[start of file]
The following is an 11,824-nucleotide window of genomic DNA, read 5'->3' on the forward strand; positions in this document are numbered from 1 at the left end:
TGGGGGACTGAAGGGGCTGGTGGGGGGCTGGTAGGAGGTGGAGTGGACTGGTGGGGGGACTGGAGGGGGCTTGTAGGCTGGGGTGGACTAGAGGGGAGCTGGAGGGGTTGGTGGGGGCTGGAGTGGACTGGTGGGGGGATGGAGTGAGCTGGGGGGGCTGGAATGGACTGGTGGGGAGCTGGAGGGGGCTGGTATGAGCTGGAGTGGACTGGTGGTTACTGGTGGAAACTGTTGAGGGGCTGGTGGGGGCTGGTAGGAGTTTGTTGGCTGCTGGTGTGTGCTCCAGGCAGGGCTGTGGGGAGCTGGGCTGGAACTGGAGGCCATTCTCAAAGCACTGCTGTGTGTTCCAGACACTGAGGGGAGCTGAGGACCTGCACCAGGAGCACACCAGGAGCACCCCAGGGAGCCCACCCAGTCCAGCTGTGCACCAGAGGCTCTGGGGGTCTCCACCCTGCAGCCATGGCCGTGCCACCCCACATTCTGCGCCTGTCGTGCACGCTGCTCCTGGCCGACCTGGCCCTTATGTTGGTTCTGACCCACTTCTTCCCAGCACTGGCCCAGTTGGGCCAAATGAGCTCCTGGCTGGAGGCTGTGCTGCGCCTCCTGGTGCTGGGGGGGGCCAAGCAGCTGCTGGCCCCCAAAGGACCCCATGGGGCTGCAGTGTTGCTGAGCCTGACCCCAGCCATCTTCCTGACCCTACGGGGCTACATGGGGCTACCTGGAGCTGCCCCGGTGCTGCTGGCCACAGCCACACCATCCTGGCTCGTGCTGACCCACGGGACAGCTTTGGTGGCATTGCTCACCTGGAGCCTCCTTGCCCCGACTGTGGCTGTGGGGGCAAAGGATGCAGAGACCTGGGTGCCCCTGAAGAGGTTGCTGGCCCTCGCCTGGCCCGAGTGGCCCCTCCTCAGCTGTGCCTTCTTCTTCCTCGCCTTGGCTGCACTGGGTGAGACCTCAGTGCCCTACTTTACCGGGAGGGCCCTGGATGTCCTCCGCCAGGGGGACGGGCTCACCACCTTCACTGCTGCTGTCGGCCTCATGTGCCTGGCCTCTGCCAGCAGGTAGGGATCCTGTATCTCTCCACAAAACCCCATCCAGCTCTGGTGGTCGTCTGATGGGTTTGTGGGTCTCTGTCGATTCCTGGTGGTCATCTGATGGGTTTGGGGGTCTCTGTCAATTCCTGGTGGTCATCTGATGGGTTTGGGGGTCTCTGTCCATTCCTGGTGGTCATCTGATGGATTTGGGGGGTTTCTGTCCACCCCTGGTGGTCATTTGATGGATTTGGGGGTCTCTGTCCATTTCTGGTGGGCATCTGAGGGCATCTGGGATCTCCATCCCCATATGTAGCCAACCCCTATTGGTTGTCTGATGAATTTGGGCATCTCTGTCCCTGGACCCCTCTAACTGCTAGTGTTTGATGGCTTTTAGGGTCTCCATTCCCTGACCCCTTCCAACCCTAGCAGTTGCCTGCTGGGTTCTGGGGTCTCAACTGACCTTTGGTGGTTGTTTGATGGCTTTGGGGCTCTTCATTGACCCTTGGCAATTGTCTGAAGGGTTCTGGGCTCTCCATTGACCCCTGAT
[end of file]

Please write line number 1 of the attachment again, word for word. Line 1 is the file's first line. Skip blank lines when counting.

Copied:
The following is an 11,824-nucleotide window of genomic DNA, read 5'->3' on the forward strand; positions in this document are numbered from 1 at the left end: